Come summertime, Central Park is abuzz with a staggering amount of summer events: SummerStage concerts, the free Central Park Conservancy Film Festival, comedy shows, rooftop poetry readings, Shakespeare in the Park, classical concerts, the New York Phil…. We could go on, but instead we've organized every event by date in the list below. So whether you're looking for something to do today, this weekend or next month, you can easily find what you want.
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Poetic is the label usually given to the work of this artist, who plumbs the haunted intersection where personal and historical trauma meet. Playing off the political turmoil of her native Colombia, her installations feature found objects and materials (furniture, clothing, etc.) altered to evoke harrowing events that continue to cling to memory, despite official efforts to bury the past.Read more
George Stubbs (1724–1806) was England’s greatest painter of hunting scenes, horse racing and other manly pursuits. This exhibition of loans from the Yale Center for British Art shares its gallery with the Met’s 18th-century British portraits, which is fitting, as Stubbs’s paintings focus on the characterization of both man and finely muscled beast. “Gentlemen Going a Shooting,” a set of four paintings from the 1760s, features sequential incidents of a hunt, with one capturing a bird being shot out of the sky. Freeman, the Earl of Clarendon’s gamekeeper, with a dying doe and hound (1800) pictures a huntsman delivering the coup de grâce to a wounded deer as his dog looks on. All the works here essay a pastoral mode to glorify the pastimes of yesteryear’s 1 percent (something rather alien to the image of today’s billionaire vulgarians), suggesting that the past remains a foreign country. But Freeman’s ineffable strangeness, moody and bloody, evokes an anxiety that feels somehow contemporary.—Joseph R. WolinRead more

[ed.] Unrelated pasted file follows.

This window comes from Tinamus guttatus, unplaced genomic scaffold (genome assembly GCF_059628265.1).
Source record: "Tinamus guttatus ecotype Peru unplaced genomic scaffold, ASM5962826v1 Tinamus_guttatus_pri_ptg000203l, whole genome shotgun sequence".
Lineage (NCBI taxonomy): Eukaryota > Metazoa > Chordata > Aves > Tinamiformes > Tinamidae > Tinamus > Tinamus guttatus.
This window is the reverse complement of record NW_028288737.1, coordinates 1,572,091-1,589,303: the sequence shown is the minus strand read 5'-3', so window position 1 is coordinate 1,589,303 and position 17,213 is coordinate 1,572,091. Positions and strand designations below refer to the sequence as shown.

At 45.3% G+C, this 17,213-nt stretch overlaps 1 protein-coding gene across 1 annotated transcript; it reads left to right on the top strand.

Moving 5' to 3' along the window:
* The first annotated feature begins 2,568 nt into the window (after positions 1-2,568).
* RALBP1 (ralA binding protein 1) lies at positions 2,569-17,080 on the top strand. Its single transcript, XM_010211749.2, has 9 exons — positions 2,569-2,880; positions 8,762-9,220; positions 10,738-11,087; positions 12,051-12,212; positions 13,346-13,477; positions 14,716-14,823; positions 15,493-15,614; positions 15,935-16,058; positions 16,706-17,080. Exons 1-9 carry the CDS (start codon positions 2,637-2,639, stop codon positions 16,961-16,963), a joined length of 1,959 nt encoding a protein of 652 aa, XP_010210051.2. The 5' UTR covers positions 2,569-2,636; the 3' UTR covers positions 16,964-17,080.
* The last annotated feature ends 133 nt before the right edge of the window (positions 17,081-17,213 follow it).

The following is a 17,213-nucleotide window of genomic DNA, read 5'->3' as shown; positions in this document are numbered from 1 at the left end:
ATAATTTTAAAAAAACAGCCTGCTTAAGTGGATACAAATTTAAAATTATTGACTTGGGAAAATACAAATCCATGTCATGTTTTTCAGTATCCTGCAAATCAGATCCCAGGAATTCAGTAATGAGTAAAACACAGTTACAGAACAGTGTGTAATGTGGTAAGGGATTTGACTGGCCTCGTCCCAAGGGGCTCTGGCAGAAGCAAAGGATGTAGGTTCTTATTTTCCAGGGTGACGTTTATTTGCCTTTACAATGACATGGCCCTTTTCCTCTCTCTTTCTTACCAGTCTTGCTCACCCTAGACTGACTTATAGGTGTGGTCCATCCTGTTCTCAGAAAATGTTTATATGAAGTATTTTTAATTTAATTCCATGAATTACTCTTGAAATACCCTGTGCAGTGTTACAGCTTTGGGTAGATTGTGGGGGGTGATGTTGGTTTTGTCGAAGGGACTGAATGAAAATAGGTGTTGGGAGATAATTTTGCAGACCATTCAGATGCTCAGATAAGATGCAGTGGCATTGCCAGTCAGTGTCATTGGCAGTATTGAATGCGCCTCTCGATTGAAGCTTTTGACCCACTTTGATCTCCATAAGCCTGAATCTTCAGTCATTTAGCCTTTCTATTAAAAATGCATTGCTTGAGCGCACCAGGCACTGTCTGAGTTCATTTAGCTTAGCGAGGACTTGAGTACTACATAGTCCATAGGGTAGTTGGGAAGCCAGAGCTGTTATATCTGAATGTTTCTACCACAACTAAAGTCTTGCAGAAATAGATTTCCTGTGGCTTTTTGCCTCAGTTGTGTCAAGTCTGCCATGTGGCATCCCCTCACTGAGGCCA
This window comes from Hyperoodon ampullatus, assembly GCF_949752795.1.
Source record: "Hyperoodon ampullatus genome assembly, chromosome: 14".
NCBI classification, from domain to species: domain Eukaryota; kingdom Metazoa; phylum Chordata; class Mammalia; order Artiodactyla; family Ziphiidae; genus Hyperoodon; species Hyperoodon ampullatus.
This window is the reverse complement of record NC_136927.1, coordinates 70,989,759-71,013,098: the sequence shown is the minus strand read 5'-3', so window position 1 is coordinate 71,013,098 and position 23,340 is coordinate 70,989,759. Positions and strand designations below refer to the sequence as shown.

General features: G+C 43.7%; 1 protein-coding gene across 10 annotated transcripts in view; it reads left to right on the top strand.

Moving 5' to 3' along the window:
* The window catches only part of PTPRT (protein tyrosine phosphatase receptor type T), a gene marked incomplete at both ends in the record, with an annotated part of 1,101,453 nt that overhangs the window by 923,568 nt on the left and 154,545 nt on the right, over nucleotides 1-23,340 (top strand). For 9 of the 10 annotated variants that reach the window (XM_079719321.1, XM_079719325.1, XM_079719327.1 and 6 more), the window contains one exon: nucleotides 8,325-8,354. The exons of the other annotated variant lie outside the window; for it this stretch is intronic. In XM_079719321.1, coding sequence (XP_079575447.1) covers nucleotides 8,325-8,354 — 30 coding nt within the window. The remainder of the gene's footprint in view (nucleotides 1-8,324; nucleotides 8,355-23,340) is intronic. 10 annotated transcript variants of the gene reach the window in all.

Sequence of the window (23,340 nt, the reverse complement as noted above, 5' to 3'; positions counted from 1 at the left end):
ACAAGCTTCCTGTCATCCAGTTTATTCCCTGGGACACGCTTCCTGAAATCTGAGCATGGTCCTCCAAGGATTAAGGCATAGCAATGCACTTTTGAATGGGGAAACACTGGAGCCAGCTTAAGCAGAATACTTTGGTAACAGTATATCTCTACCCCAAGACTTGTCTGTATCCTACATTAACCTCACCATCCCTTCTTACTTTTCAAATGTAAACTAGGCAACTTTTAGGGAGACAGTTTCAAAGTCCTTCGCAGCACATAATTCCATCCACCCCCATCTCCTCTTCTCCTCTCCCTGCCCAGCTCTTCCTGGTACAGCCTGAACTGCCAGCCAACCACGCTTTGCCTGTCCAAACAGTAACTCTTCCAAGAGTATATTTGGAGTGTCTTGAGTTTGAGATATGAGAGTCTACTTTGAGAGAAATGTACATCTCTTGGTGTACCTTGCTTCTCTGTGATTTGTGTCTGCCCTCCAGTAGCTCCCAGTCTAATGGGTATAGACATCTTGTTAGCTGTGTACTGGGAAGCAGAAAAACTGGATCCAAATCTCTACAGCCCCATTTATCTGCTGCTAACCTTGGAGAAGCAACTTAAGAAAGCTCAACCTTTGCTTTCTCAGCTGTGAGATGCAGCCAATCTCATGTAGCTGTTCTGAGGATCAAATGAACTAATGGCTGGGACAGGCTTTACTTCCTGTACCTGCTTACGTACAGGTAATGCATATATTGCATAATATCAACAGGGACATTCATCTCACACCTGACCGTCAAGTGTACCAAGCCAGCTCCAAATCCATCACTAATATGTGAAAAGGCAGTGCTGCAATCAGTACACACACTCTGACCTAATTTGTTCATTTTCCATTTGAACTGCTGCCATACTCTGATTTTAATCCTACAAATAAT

Pierre Huyghe, a French artist know for poetic projects that encompass video, sculpture and landscaping, has transformed the Met’s rooftop into a mystical, Huy installation—a kind of archaeological excavation of that metaphorical place where the interaction between culture and nature makes the natural world seem unnatural. Segments of the roof’s paving stones have been pried off, stacked to the side like lids from freshly exhumed sarcophagi. Nearby, a large aquarium features a boulder inexplicably floating in a tableaux that periodically assumes a milky opacity, as if someone suddenly flipped a switch to hide the scene. The piece goes back and forth like that, alternately obscuring and revealing the contents within—an enigmatic, even unsettling, reminder that all is not what it seems.Read more
Drop off your finest jack-o'-lantern (5 to 10 lbs) at the Charles A. Dana Discovery Center, and at dusk, watch it set sail in Harlem Meer with dozens of other carved, illuminated pumpkins. This event also includes a kiddie-friendly costume parade, ghost stories and live tunes.Read more